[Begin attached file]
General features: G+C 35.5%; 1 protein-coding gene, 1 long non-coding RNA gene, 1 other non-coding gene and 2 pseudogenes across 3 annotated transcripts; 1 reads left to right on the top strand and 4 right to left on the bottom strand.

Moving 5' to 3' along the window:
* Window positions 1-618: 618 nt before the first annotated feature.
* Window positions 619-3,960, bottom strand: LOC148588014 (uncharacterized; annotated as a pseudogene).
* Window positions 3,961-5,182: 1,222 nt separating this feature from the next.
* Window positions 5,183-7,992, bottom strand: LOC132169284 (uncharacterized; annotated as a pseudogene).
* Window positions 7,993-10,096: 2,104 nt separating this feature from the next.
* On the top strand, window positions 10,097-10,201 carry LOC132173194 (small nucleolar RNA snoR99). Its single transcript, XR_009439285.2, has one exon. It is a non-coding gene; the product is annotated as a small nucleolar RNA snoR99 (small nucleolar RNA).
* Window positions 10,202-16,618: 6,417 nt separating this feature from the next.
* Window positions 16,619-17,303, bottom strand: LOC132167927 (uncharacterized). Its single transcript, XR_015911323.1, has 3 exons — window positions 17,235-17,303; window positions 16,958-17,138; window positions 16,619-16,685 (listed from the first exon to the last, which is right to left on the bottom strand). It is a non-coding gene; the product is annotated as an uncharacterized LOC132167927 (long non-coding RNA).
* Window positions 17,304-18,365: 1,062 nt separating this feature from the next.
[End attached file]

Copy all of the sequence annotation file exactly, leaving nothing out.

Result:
General features: G+C 35.5%; 1 protein-coding gene, 1 long non-coding RNA gene, 1 other non-coding gene and 2 pseudogenes across 3 annotated transcripts; 1 reads left to right on the top strand and 4 right to left on the bottom strand.

Moving 5' to 3' along the window:
* Window positions 1-618: 618 nt before the first annotated feature.
* Window positions 619-3,960, bottom strand: LOC148588014 (uncharacterized; annotated as a pseudogene).
* Window positions 3,961-5,182: 1,222 nt separating this feature from the next.
* Window positions 5,183-7,992, bottom strand: LOC132169284 (uncharacterized; annotated as a pseudogene).
* Window positions 7,993-10,096: 2,104 nt separating this feature from the next.
* On the top strand, window positions 10,097-10,201 carry LOC132173194 (small nucleolar RNA snoR99). Its single transcript, XR_009439285.2, has one exon. It is a non-coding gene; the product is annotated as a small nucleolar RNA snoR99 (small nucleolar RNA).
* Window positions 10,202-16,618: 6,417 nt separating this feature from the next.
* Window positions 16,619-17,303, bottom strand: LOC132167927 (uncharacterized). Its single transcript, XR_015911323.1, has 3 exons — window positions 17,235-17,303; window positions 16,958-17,138; window positions 16,619-16,685 (listed from the first exon to the last, which is right to left on the bottom strand). It is a non-coding gene; the product is annotated as an uncharacterized LOC132167927 (long non-coding RNA).
* Window positions 17,304-18,365: 1,062 nt separating this feature from the next.